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Metal-Based Durables Manufacturers are Fueled by Electricity and Natural Gas

MBD producers are therefore well-positioned to benefit from energy efficiency programs and the increased availability and lower cost of natural gas.
MBD industries comprise fabricated metal products, transportation equipment, machinery, computers and electronic products, and electrical equipment appliances and components. Cutlery, aircraft engines, photocopiers, computer hard drives, and electric motors are some examples of the many products produced in the MBD industries.
Many other industries are more energy intensive than MBD industries, including petroleum and coal products, paper, primary metals, and chemicals. MBD industries used 942 trillion British thermal units (Btu) of energy in 2010, according to the EIA Manufacturing Energy Consumption Survey (MECS) 2010. This represents 7% of total manufacturing energy use.
MBD industries used 466 trillion Btu of electricity in 2010, representing nearly 20% of total electricity use in manufacturing. Electricity accounted for nearly 50% of total energy used by MBD industries. Some other industries where electricity use accounts for 40% or more of their energy use include textile mills, apparel, and aluminum production.
MBD manufacturing is typically housed in a building, and the manufacturing processes are not as energy intensive as many other industries. Direct non-process electricity use, which includes facility heating, ventilation, and air-conditioning (HVAC), facility lighting, and other facility support, represents 36% of MBD electricity use as compared to 14% of electricity use in other manufacturing (see graph below). As a result, buildings are a particularly important part of efforts to reduce energy use in the MBD industries.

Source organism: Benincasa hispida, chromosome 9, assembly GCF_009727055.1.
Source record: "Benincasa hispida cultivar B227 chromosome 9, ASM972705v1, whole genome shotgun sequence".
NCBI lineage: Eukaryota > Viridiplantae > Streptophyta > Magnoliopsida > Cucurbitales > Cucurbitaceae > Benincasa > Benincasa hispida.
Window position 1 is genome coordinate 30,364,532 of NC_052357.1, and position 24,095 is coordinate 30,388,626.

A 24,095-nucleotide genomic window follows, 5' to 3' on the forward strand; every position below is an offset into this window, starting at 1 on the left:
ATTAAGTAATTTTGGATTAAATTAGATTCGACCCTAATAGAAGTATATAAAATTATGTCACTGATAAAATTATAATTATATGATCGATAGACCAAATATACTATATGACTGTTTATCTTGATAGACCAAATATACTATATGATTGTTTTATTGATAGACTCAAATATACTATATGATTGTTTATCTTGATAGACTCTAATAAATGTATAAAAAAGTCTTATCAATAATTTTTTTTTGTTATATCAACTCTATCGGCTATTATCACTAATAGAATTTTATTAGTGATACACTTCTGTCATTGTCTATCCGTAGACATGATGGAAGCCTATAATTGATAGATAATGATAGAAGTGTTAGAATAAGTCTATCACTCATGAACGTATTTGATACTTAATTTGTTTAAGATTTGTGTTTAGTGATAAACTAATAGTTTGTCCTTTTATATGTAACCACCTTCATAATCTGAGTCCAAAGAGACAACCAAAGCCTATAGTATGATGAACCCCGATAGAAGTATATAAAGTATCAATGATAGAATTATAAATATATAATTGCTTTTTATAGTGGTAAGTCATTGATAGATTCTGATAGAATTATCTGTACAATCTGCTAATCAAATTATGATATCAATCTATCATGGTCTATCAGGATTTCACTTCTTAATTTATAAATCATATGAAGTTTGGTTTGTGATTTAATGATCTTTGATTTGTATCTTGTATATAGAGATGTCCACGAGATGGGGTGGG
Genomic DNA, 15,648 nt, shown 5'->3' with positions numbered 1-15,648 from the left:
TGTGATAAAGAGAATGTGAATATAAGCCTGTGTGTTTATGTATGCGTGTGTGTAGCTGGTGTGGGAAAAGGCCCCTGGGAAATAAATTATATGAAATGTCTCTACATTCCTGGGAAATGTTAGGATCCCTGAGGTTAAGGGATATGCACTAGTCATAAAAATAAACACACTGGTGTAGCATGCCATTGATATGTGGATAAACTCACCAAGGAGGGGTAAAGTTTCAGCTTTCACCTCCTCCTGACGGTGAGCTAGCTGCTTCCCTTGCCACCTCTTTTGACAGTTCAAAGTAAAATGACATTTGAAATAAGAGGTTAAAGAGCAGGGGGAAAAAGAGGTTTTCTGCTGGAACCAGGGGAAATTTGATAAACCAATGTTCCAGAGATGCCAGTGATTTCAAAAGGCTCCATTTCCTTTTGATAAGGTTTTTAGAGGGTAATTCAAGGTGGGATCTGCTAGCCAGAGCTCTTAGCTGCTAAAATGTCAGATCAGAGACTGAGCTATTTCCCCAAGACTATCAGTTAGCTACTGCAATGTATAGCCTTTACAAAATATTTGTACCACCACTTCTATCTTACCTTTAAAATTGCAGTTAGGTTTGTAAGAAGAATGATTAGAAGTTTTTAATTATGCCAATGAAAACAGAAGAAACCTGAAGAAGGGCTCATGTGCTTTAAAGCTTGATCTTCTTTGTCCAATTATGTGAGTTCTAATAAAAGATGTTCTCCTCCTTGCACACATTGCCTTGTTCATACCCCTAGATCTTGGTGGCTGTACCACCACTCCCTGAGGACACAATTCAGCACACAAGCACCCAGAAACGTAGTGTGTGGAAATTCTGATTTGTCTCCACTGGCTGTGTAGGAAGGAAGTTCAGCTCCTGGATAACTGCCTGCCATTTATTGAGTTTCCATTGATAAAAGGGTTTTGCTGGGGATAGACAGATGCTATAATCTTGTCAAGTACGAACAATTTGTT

EIA’s Annual Energy Outlook 2014 (AEO2014) projects that shipments for MBD industries will increase substantially from 2012 to 2040. MBD industries will benefit from the increased availability and lower cost of natural gas. These industries are expected to continue to have high levels of innovation that contribute to growth, particularly in the computers and electronic products and transportation equipment industries. MBD industries are also expected to continue to improve their international competitiveness. Given the high dependence of MBD industries on electricity, there are significant potential benefits from improved energy efficiency associated with machine drives, buildings, and the reduction of losses associated with on-site electrical distribution systems.

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